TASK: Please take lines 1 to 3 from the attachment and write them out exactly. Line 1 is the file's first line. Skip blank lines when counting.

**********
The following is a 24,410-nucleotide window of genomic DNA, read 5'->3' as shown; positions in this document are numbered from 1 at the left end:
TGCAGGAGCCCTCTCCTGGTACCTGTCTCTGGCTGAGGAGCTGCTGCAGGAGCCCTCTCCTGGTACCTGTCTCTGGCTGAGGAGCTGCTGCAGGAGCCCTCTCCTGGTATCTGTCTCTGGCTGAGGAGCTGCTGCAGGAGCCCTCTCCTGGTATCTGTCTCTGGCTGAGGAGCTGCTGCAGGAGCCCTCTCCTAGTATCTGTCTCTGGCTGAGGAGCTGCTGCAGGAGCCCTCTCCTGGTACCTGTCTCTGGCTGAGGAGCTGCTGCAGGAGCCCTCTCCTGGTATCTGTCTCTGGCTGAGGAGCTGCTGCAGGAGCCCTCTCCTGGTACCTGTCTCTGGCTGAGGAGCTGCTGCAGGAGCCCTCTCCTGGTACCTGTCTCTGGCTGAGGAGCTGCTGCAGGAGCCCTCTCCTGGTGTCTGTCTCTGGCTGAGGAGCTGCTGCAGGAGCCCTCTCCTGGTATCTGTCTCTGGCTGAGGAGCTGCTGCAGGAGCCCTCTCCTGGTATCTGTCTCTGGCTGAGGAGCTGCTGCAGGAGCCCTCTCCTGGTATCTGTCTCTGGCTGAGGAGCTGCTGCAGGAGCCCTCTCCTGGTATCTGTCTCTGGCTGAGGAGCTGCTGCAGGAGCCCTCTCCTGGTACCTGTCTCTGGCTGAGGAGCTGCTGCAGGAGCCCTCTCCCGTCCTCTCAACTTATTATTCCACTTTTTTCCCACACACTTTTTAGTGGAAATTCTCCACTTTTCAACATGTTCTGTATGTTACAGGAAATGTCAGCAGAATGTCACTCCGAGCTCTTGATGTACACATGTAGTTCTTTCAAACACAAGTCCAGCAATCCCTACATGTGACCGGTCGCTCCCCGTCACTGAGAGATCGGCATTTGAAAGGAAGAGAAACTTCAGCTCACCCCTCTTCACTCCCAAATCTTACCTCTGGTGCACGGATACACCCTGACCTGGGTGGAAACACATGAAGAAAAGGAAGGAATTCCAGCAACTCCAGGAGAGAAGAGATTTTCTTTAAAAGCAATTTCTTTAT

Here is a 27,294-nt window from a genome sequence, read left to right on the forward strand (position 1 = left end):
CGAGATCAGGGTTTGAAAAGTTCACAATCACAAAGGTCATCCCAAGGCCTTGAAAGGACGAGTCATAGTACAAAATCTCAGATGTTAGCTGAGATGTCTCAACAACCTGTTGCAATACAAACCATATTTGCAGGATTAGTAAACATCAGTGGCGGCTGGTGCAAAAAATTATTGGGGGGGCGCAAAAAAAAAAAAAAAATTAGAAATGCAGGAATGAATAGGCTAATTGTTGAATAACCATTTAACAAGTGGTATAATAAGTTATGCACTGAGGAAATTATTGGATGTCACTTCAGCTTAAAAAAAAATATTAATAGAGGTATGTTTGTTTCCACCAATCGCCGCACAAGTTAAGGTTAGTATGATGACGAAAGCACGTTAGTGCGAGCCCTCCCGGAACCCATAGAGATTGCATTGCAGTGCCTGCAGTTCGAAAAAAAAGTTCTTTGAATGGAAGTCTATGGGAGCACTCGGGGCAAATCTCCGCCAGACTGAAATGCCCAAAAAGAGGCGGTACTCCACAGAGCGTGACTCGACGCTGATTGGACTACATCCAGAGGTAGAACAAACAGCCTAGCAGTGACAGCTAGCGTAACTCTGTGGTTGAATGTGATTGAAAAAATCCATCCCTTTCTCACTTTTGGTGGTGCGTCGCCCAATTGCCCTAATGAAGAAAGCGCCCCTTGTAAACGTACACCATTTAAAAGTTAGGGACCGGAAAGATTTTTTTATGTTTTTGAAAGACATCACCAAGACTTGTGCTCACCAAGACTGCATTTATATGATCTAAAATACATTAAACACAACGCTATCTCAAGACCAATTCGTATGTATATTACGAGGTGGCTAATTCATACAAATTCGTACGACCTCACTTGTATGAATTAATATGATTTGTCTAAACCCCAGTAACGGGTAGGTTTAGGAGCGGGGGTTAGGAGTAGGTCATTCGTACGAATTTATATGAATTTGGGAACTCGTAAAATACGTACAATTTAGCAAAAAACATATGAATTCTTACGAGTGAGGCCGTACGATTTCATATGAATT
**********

The following is a 24,410-nucleotide window of genomic DNA, read 5'->3' as shown; positions in this document are numbered from 1 at the left end:
TGCAGGAGCCCTCTCCTGGTACCTGTCTCTGGCTGAGGAGCTGCTGCAGGAGCCCTCTCCTGGTACCTGTCTCTGGCTGAGGAGCTGCTGCAGGAGCCCTCTCCTGGTATCTGTCTCTGGCTGAGGAGCTGCTGCAGGAGCCCTCTCCTGGTATCTGTCTCTGGCTGAGGAGCTGCTGCAGGAGCCCTCTCCTAGTATCTGTCTCTGGCTGAGGAGCTGCTGCAGGAGCCCTCTCCTGGTACCTGTCTCTGGCTGAGGAGCTGCTGCAGGAGCCCTCTCCTGGTATCTGTCTCTGGCTGAGGAGCTGCTGCAGGAGCCCTCTCCTGGTACCTGTCTCTGGCTGAGGAGCTGCTGCAGGAGCCCTCTCCTGGTACCTGTCTCTGGCTGAGGAGCTGCTGCAGGAGCCCTCTCCTGGTGTCTGTCTCTGGCTGAGGAGCTGCTGCAGGAGCCCTCTCCTGGTATCTGTCTCTGGCTGAGGAGCTGCTGCAGGAGCCCTCTCCTGGTATCTGTCTCTGGCTGAGGAGCTGCTGCAGGAGCCCTCTCCTGGTATCTGTCTCTGGCTGAGGAGCTGCTGCAGGAGCCCTCTCCTGGTATCTGTCTCTGGCTGAGGAGCTGCTGCAGGAGCCCTCTCCTGGTACCTGTCTCTGGCTGAGGAGCTGCTGCAGGAGCCCTCTCCCGTCCTCTCAACTTATTATTCCACTTTTTTCCCACACACTTTTTAGTGGAAATTCTCCACTTTTCAACATGTTCTGTATGTTACAGGAAATGTCAGCAGAATGTCACTCCGAGCTCTTGATGTACACATGTAGTTCTTTCAAACACAAGTCCAGCAATCCCTACATGTGACCGGTCGCTCCCCGTCACTGAGAGATCGGCATTTGAAAGGAAGAGAAACTTCAGCTCACCCCTCTTCACTCCCAAATCTTACCTCTGGTGCACGGATACACCCTGACCTGGGTGGAAACACATGAAGAAAAGGAAGGAATTCCAGCAACTCCAGGAGAGAAGAGATTTTCTTTAAAAGCAATTTCTTTAT

Here is a 27,294-nt window from a genome sequence, read left to right on the forward strand (position 1 = left end):